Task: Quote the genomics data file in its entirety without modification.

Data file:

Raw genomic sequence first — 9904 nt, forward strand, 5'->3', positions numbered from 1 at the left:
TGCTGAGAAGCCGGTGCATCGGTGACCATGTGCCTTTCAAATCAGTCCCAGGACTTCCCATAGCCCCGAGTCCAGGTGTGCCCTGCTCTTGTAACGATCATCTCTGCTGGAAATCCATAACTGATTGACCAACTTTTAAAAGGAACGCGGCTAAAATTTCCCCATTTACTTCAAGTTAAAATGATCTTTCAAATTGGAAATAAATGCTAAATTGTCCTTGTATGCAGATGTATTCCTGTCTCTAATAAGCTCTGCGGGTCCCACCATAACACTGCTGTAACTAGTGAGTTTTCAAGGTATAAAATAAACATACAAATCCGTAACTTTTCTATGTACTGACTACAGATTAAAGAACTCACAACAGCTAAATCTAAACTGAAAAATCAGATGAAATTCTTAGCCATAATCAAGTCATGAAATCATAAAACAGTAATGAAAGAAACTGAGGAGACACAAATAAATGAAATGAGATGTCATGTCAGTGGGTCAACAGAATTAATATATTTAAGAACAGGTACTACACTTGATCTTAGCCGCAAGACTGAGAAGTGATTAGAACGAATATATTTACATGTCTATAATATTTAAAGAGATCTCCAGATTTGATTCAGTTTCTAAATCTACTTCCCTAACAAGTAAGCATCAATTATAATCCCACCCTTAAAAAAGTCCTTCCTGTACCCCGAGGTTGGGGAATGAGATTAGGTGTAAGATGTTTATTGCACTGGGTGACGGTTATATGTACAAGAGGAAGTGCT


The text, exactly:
Raw genomic sequence first — 9904 nt, forward strand, 5'->3', positions numbered from 1 at the left:
TGCTGAGAAGCCGGTGCATCGGTGACCATGTGCCTTTCAAATCAGTCCCAGGACTTCCCATAGCCCCGAGTCCAGGTGTGCCCTGCTCTTGTAACGATCATCTCTGCTGGAAATCCATAACTGATTGACCAACTTTTAAAAGGAACGCGGCTAAAATTTCCCCATTTACTTCAAGTTAAAATGATCTTTCAAATTGGAAATAAATGCTAAATTGTCCTTGTATGCAGATGTATTCCTGTCTCTAATAAGCTCTGCGGGTCCCACCATAACACTGCTGTAACTAGTGAGTTTTCAAGGTATAAAATAAACATACAAATCCGTAACTTTTCTATGTACTGACTACAGATTAAAGAACTCACAACAGCTAAATCTAAACTGAAAAATCAGATGAAATTCTTAGCCATAATCAAGTCATGAAATCATAAAACAGTAATGAAAGAAACTGAGGAGACACAAATAAATGAAATGAGATGTCATGTCAGTGGGTCAACAGAATTAATATATTTAAGAACAGGTACTACACTTGATCTTAGCCGCAAGACTGAGAAGTGATTAGAACGAATATATTTACATGTCTATAATATTTAAAGAGATCTCCAGATTTGATTCAGTTTCTAAATCTACTTCCCTAACAAGTAAGCATCAATTATAATCCCACCCTTAAAAAAGTCCTTCCTGTACCCCGAGGTTGGGGAATGAGATTAGGTGTAAGATGTTTATTGCACTGGGTGACGGTTATATGTACAAGAGGAAGTGCT